Leading up Free

Leading up free is something I like to have going good on the start. It helps avoid a lot of problems on down the road. Remember, if there is resistance on the ground, there will be on his back. In other words, if the horse isn’t responding correctly to my feel to lead up, my feel with the reins won’t be clear either.

Horses have a natural lightness to them. There are times when they’re running in the pasture, they look like they could just float off. It is this kind of lightness that I want to be there when I’m riding. That’s why these basics are so important. If your horse is braced (resistant) on the ground, he’ll be like that when you ride – you’ll hear me say this over and over.

  • First I would have him bending/flexing at the poll as well as side to side.
  • Help your horse learn to back one foot at a time. This helps your horse learn to wait, and really helps him understand your feel. Because feel is all the horse has to go on.

Leading a horse might bring a lot of things to mind – like pulling him or maybe a horse running you over. Neither would be correct. Leading up free is where we present a feel on the lead rope for the horse to follow. We’re looking for him to do this quietly with float (slack) in the lead rope. He should adjust to my feel quietly and without confusion – slowing when I slow or speeding up when I do. That’s the end goal anyway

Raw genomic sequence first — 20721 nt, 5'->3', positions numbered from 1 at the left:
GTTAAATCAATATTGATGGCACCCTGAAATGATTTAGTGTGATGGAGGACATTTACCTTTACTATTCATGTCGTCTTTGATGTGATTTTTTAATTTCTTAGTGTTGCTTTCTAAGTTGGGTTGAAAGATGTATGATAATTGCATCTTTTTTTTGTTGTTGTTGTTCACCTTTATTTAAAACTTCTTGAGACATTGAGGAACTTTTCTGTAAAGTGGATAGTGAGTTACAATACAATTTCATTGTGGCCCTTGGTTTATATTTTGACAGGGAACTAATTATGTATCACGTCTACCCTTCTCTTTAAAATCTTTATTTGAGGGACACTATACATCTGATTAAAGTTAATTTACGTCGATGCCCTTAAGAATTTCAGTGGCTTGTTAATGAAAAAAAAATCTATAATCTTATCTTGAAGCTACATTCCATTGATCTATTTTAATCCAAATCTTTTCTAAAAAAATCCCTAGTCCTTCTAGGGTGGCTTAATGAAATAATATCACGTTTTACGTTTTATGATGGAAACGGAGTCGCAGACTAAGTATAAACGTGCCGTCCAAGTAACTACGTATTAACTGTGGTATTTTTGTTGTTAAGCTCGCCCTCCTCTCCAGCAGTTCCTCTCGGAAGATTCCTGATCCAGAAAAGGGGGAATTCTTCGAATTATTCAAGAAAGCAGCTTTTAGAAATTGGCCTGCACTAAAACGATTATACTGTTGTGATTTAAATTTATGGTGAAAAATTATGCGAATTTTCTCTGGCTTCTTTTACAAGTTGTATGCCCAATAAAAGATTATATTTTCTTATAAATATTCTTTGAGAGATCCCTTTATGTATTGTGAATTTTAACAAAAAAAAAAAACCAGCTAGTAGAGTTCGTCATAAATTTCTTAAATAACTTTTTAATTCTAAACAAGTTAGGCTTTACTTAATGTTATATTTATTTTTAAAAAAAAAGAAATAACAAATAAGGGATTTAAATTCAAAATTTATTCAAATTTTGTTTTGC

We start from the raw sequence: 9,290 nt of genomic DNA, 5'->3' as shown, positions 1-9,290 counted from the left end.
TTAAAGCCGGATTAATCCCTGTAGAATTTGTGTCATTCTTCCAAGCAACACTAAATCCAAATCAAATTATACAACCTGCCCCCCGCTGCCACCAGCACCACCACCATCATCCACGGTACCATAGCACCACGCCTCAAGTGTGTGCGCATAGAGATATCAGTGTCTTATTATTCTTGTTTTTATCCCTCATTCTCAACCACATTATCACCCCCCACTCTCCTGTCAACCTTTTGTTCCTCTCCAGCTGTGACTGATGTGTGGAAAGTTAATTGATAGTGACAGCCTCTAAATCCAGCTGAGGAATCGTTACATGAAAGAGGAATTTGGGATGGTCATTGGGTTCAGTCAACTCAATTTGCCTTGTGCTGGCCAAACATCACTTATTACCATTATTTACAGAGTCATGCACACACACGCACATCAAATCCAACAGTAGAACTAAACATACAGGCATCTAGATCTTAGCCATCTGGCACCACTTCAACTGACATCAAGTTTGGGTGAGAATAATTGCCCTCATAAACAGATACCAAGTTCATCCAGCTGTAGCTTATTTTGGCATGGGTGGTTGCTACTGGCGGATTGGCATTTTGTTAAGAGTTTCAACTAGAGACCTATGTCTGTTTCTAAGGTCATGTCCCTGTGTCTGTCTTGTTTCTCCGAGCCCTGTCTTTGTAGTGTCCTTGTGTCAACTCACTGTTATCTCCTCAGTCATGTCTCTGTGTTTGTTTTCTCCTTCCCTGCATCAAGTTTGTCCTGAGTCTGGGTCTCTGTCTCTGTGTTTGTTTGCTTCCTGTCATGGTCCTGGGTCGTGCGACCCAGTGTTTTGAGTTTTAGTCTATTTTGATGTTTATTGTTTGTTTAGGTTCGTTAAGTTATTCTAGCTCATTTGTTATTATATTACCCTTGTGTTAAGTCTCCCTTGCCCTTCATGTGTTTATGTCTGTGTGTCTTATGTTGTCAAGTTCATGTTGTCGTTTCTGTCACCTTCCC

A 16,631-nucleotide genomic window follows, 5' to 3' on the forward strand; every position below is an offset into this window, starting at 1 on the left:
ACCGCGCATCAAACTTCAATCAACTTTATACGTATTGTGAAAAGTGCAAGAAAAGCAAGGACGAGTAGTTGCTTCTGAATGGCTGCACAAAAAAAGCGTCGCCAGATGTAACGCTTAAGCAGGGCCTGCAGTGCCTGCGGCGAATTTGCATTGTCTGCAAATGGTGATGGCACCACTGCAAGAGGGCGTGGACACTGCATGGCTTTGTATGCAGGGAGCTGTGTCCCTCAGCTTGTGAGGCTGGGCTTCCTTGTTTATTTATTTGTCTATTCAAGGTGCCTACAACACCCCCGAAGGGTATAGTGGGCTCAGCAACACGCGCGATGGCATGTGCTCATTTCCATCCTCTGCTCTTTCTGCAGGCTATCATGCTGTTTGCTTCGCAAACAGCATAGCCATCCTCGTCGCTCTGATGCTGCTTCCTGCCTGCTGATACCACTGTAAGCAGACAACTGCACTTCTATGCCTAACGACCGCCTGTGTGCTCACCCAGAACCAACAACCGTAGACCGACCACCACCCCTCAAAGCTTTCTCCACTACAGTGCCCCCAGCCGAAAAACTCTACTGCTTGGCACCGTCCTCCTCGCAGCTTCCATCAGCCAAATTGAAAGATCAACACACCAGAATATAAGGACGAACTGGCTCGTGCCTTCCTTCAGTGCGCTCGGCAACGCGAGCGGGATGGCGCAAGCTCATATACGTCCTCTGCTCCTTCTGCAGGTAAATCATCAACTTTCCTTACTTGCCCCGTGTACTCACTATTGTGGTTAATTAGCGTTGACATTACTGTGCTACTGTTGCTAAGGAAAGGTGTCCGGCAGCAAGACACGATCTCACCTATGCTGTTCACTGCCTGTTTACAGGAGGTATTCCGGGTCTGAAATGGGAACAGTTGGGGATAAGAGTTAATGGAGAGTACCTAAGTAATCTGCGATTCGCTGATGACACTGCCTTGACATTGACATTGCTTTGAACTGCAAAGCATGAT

• You want to remember that you’re trying to help the horse connect that feel on the lead rope to his feet. That’s what we’re trying to move. This sounds simple, but its worth really thinking about

  • When you ask the horse to come forward, you use a firm pull. NOT A JERK! You may have to adjust your body position. Rarely, if ever, do I ask a horse to lead the first few times from directly in front of him. I want to set it up for the horse to succeed, so I will stand off to one side.
  • When you first pull on that lead rope, he may want to raise his head and neck. That’s okay for now. We have already taught him the feel to lower his head while standing and he won’t forget it.
  • You may find some resistance here when you ask him to move his feet. If he doesn’t seem to understand your feel to move his feet, start over. Adjust your feel. Move even more to his side (say from a 45° angle to a 60° angle.) Sometimes that firm pull, NEVER A JERK, isn’t much but at other times it may be quiet a lot. (The difference between a jerk and a pull is – a jerk is when that slack is instantly out of the rope – a pull is when all the slack/float is smoothly taken out of the lead rope.)
  • As soon as the horse moves his feet, give him slack. Sometimes if you see the horse adjust his weight (like he’s thinking of stepping) you can give him a release then, and it will have a lot of meaning. The next time you give him a feel to move his feet (lead up), he’s going to be thinking about what just took place and begin to understand the feel to move forward.
  • If you have trouble on one side getting him to lead up, there’s nothing wrong with going to the other side. Sometimes he’ll have an easier time following your feel at first on one side or the other. The main thing here is that he begins to lead up before the slack ever comes out of the rope. This should be the end result.